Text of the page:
Central banks around the world added a record amount of gold to their reserves in the first half of 2023, as they sought to protect their assets from inflation and geopolitical risks, said Saxo Bank weekly market report issued on Monday.
According to data compiled by the World Gold Council, net central bank gold purchases totaled 387 tons through the first six months of the year, the highest first-half total since the organization began compiling quarterly data in 2000.
China’s central bank was the biggest buyer, adding 195 tons of gold to its reserves, followed by Singapore’s central bank, which added 75 tons. Turkey, meanwhile, turned to be a net seller of gold in the first half of the year, selling 20 tons of gold, the report indicated.
Saxo Bank said that the record gold buying by central banks comes as inflation is rising around the world, and as geopolitical tensions are increasing. Gold is seen as a safe haven asset in times of economic and political uncertainty.
Siemens Energy wind business losses balloon to €4.5bn
Moreover, the report cited that Siemens Energy’s wind business losses ballooned to €4.5bn in the first half of 2023, as the company continued to grapple with faulty wind turbine designs.
The company said on Monday that it had taken a €4.2bn writedown on its wind business, and that it expected to lose another €300m in the second half of the year.
The problems in Siemens Energy’s wind business have been ongoing for several years, and the company has been struggling to fix the faulty turbines. In 2022, the company announced that it would be cutting 3,000 jobs in its wind business.
The loss of €4.5bn in the first half of 2023 is a major setback for Siemens Energy, and it raises questions about the future of the company’s wind business.
Fed members still leaning hawkish
Regarding US Federal Reserve expected monetary policy, Saxo Bank said that some Federal Reserve members are still leaning hawkish, despite the slower job growth data released on Friday.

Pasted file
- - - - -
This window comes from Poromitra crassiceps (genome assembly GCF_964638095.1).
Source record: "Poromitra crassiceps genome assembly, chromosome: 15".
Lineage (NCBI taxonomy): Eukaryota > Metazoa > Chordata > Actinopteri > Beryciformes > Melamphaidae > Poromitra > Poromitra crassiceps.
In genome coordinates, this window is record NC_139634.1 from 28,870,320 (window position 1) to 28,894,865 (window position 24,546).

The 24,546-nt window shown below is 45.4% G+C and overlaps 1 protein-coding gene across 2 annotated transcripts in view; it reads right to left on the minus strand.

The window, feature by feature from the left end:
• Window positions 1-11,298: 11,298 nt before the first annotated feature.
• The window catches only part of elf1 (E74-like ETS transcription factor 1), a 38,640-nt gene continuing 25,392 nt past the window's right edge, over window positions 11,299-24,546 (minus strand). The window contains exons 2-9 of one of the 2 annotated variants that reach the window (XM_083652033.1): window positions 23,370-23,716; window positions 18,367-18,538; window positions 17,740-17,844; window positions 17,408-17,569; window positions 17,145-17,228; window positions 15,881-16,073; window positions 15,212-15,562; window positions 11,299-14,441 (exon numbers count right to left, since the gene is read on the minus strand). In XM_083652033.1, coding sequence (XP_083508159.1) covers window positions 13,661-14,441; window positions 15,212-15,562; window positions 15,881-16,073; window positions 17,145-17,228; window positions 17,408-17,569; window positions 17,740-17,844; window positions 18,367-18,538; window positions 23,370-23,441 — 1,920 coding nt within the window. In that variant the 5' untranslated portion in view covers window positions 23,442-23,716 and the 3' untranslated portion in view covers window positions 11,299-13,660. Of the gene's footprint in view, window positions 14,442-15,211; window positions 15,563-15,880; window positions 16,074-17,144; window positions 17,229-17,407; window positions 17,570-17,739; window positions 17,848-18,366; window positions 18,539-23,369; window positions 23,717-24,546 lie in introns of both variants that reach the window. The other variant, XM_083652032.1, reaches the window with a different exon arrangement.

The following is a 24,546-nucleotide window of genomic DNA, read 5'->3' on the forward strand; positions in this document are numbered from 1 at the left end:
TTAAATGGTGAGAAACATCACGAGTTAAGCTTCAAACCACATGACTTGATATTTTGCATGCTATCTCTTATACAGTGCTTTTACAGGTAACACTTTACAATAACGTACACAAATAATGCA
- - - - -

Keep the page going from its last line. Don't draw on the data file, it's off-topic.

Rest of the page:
Fed Governor Michelle Bowman said over the weekend that she believes “more rate hikes will likely be needed” to bring inflation under control.
Meanwhile, Fed Bank of Atlanta President Raphael Bostic and Fed economist Austan Goolsbee said that the labor market is becoming better balanced, but that the FOMC can still afford to be patient.
It remains to be seen how the Fed will respond to the slower job growth data, but it is clear that there is no consensus among Fed members on how to proceed.
Maersk warns of global trade downturn
Danish shipping and logistics group Maersk warned on Monday that it expects global trade to contract in the coming months.
Maersk, the world’s largest owner of container ships, said that it expects global container volume growth to slow to between -4% and -1% in 2023, down from its previous forecast of -2.5% to +0.5%.
The slowdown in global trade is being driven by a number of factors, including the war in Ukraine, rising inflation, and supply chain disruptions.
Maersk’s warning is a further sign that the global economy is facing headwinds.
Global food prices jump higher
Furthermore, the report indicated that global food prices jumped higher in July, as trade disruptions from the El Nino weather phenomenon battered agricultural-producing countries, and Russia’s exit from a crucial UN-backed agriculture deal stoked supply concerns.
The Food and Agriculture Organization of the United Nations (FAO) reported Friday that the global food index, which tracks monthly changes in the international prices of globally-traded food commodities, averaged 123.9 in July, up 1.3% from the previous month.
This was the largest monthly gain since March 2022.
The FAO said that the increase in food prices was driven by higher prices for cereals, sugar, and vegetable oils.
Cereal prices rose 2.3% in July, as the El Nino weather phenomenon continued to disrupt agricultural production in key exporting countries.
Sugar prices rose 4.2%, as drought conditions in Brazil and India reduced sugar output.
And vegetable oil prices rose 3.1%, as the war in Ukraine disrupted exports of sunflower oil from the region.
The FAO warned that the increase in food prices could have a negative impact on food security in developing countries.